East Ham Isolation Hospital
Roman Road, East Ham, E7
Medical dates:

Medical character:
1894 -1941

Infectious diseases
By the end of the 19th century London boroughs were beginning to establish their own hospitals for smallpox and other infectious diseases.

In 1894 an isolation hospital was opened by the East Ham local board to deal with the frequent outbreaks of smallpox, typhoid and diphtheria in the area.  The East Ham Isolation Hospital was an iron hut erected near the Beckton sewage works.

In 1902 it was transferred - still in temporary buildings - to a new site at the end of Roman Road, south of The Greenway (the Northern Outfall Sewer).  Permanent buildings were erected between 1907 and 1909.

In 1931, having been taken over by the LCC, the Hospital was completely reconstructed with separate blocks for individual infections.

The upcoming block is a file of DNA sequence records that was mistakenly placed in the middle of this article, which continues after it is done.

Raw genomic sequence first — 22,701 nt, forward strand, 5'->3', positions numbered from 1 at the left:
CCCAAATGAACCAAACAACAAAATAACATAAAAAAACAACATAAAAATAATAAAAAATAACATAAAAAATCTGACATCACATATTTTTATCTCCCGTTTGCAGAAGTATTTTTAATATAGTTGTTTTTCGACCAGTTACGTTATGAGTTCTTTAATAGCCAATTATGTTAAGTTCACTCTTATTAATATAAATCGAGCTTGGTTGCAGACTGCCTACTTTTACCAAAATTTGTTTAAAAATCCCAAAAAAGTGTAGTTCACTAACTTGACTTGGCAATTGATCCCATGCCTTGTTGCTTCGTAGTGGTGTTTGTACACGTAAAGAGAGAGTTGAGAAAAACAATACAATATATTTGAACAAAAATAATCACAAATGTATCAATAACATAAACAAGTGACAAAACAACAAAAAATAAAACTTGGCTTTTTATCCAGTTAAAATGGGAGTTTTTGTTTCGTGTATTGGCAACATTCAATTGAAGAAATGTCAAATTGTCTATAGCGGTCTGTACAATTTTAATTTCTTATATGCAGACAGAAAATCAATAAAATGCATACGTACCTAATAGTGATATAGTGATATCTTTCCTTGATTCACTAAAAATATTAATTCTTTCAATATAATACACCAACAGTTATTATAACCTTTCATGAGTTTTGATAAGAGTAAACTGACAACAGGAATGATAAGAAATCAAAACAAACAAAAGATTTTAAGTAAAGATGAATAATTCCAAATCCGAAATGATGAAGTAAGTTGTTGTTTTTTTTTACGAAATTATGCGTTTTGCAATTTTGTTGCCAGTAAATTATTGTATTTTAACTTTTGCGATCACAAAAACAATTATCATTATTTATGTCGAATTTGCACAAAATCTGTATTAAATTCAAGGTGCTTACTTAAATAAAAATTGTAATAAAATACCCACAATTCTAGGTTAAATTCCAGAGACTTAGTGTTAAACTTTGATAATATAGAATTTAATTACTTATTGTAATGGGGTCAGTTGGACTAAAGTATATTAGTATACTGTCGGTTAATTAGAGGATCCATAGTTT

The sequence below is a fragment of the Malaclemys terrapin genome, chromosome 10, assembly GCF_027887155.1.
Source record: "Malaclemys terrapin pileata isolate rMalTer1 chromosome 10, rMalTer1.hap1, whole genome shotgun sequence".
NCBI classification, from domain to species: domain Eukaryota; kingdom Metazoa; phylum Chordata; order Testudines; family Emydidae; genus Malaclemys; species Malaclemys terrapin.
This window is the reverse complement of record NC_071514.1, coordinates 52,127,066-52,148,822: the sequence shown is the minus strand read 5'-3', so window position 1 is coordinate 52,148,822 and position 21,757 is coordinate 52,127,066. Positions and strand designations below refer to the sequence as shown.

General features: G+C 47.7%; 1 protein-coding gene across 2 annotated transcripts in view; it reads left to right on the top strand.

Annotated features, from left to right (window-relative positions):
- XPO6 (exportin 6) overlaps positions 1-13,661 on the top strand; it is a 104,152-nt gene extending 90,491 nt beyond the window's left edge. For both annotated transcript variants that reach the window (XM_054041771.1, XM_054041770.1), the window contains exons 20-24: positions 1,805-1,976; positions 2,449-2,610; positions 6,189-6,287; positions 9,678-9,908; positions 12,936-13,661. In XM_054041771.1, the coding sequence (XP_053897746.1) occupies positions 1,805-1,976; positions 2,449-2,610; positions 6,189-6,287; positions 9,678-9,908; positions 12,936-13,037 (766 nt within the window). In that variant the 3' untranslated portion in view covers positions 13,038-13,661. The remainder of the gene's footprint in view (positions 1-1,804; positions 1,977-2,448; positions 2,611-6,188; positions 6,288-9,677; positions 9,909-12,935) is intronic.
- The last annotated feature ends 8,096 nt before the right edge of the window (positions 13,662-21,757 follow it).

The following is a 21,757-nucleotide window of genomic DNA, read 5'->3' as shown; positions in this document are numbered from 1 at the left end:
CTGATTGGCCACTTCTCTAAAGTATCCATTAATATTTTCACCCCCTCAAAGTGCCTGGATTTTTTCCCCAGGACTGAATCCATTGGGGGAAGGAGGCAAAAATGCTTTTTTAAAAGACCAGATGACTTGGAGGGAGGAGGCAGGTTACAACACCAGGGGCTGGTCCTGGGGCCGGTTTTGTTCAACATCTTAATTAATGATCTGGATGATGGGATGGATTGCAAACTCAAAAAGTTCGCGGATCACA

During WW2 the buildings were used as an ambulance station.  Soldiers were also billeted there.  However, much of the Hospital  was destroyed by bombs during the Blitz in 1941.

After the War the surviving ward blocks were used to house homeless people awaiting rehousing.

The Hospital never reopened and new schools were later built on the site.

Present status (June 2008)

The site is now occupied by a primary and a secondary school.  Newham University Hospital is nearby.

Roman Road
The gate to the schools' drive at the west end of Roman Road

Secondary school
The secondary school as seen from Roman Road

Secondary school
The secondary school from The Greenway (above and right)
Primary school
The primary school as seen from Roman Road

Primary school
The primary school from The Greenway, obscured by trees

Primary school

Another hospital built near sewage works was the Mogden Isolation Hospital (later South Middlesex Hospital).  In fact, isolation hospitals and sewage works seemed to have an affinity.
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